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Tesla’s energy business could end up being bigger than its core business of making electric cars, CEO Elon Musk said during the presentation of the company’s third-quarter results, which surprised most by being positive.
Tesla’s solar business has not been faring particularly well recently, with sales falling despite efforts to prop them up.
Its other energy business, however, including energy storage and related services, seems to be doing better even though it remains a relatively small contributor to overall revenues.
Tesla reported total revenues of $6.3 billion for the third quarter. Of this, car revenues came in at $5.35 billion. This means energy products and services, including solar, contributed around $950 million to the overall result.
In its report of Tesla’s results, TechCrunch noted that the company had been neglecting its energy business over the last two years as it doubled down on its ambition to become the first maker of an affordable luxury car, the Model 3. Battery cell production lines were repurposed for car batteries from the Powerwall and Powerpack, and resources were poured into the Model 3 at the expense of the energy business.
Musk has admitted that was a desperate move to keep Tesla afloat.
“We had to do it because if we didn’t solve the Model 3, Tesla wouldn’t survived,” he said. “So, unfortunately that shorted other parts of the company.”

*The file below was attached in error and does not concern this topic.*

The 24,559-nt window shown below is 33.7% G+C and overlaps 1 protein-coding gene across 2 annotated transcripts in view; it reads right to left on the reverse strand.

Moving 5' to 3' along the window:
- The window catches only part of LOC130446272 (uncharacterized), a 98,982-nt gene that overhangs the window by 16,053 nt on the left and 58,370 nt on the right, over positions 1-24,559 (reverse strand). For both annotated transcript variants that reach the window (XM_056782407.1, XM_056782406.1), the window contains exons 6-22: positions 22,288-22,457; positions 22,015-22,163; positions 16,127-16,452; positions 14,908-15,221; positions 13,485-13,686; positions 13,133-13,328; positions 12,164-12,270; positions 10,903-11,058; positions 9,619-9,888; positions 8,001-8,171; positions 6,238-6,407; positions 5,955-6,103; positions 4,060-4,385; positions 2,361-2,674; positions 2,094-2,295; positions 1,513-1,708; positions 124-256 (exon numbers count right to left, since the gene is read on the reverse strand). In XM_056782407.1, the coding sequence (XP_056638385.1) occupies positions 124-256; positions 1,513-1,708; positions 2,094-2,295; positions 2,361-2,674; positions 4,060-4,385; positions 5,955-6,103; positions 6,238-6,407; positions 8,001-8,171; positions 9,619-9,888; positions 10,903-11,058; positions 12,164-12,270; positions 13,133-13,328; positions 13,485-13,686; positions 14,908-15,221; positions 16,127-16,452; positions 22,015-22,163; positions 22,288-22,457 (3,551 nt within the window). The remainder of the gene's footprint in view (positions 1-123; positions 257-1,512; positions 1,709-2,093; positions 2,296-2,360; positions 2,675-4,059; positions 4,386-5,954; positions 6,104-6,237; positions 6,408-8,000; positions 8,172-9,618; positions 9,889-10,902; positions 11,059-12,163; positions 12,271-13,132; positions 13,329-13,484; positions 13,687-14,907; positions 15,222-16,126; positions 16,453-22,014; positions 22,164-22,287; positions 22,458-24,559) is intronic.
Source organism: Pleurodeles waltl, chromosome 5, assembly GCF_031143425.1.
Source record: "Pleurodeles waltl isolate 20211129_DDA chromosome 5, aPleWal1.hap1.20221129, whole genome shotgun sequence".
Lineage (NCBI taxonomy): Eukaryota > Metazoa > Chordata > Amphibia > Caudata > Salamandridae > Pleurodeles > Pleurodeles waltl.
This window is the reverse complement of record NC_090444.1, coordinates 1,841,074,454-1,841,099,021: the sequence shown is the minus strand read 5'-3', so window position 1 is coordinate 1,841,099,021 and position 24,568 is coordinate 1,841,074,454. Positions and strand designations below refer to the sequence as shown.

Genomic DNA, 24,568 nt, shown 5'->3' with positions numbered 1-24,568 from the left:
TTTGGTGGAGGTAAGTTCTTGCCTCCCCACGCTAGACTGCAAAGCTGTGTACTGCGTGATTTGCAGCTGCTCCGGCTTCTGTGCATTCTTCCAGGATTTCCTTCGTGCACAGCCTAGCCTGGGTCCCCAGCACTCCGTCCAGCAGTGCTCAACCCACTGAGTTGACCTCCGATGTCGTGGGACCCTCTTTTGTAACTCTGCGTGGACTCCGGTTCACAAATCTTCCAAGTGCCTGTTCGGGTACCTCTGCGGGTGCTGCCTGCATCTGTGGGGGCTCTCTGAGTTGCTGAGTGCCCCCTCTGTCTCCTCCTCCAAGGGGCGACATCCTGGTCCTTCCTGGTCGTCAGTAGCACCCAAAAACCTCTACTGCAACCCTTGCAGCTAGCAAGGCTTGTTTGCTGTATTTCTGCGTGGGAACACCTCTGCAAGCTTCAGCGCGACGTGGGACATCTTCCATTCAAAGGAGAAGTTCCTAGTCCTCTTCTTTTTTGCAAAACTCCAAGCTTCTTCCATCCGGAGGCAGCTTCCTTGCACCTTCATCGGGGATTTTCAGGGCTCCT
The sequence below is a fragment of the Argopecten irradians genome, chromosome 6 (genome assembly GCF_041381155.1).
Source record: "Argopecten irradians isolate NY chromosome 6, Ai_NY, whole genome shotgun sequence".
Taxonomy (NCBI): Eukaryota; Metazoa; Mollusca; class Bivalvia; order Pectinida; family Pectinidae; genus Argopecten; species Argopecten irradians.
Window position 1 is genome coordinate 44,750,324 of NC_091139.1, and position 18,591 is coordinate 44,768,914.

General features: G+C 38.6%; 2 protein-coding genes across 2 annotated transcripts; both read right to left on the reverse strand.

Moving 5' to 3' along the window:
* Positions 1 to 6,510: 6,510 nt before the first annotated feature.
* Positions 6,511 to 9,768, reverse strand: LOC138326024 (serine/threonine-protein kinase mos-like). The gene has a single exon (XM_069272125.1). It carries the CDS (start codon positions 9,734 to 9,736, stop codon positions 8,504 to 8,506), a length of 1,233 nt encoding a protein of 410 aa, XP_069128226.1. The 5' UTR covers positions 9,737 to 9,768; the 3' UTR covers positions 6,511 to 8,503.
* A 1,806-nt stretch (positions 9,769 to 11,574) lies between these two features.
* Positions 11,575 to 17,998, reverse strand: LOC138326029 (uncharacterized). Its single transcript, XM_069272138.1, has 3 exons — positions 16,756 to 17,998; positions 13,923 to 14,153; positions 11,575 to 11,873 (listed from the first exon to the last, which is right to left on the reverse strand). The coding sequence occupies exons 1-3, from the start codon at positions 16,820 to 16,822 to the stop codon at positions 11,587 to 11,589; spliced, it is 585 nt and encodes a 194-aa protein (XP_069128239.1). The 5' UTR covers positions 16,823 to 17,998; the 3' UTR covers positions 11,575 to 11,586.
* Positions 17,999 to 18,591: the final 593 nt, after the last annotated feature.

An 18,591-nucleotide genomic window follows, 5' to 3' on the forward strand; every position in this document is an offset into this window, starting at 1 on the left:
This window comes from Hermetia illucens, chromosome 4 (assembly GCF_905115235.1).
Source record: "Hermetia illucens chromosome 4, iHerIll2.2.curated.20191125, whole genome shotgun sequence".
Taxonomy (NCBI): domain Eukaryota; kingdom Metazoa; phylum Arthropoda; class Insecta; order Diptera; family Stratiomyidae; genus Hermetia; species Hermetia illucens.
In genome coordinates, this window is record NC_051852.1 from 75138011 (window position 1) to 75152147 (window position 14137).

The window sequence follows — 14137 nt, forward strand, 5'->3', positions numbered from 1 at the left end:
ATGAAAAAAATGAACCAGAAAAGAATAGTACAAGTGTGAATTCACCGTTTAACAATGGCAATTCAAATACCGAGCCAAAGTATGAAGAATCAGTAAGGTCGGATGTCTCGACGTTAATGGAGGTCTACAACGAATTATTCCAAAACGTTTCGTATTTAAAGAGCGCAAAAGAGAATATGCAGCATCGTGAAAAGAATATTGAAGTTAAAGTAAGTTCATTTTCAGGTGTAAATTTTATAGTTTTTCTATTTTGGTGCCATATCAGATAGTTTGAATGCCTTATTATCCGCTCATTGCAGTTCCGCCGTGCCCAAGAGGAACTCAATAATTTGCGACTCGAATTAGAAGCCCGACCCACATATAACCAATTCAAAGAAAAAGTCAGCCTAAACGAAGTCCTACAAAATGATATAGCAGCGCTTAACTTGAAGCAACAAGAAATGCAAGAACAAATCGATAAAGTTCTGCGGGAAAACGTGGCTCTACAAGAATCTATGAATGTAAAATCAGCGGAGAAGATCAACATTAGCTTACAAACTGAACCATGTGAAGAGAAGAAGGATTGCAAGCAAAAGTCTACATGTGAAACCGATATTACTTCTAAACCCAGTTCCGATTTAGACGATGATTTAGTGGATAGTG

Now, it seems the sacrifices for the Model 3 are beginning to pay off and Tesla can redirect resources once again, only in the opposite direction.
If we are to judge by the solar division’s performance, this redirection has already started. During the third quarter, Tesla installed 43 MW of solar capacity, up from an all-time low of 29 MW in the second quarter. Although the figure is still 54 percent lower than the capacity installed in Q3 2018, a quarterly increase is good news.
Storage capacity has continued to grow steadily. In Q3, Tesla reported 477 MWh of storage, which was 15 percent higher on a quarterly basis and a whopping 99 percent higher on an annual basis. Now, it’s a question of scaling the energy business up, according to Musk. This, it seems, will begin with the launch of third-generation solar roof tiles later this week.
By Irina Slav for Oilprice.com
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Irina is a writer for Oilprice.com with over a decade of experience writing on the oil and gas industry.